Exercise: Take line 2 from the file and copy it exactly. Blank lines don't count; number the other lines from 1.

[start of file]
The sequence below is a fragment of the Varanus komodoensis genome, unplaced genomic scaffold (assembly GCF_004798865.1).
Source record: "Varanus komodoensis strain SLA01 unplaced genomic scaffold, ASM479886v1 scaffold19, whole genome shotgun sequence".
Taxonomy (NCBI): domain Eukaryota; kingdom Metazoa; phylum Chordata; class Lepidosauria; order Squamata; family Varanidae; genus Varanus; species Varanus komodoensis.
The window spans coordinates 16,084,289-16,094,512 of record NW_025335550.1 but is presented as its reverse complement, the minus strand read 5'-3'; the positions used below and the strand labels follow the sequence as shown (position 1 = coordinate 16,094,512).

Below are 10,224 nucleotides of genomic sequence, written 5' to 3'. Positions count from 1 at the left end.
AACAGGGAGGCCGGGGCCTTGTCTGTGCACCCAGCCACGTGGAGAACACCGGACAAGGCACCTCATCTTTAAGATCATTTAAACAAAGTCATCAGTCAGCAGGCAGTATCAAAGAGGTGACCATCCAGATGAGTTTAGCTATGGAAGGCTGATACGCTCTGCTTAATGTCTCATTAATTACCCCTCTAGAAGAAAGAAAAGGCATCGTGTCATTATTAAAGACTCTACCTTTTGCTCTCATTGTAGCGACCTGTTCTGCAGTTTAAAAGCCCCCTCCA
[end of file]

Source record: "Varanus komodoensis strain SLA01 unplaced genomic scaffold, ASM479886v1 scaffold19, whole genome shotgun sequence".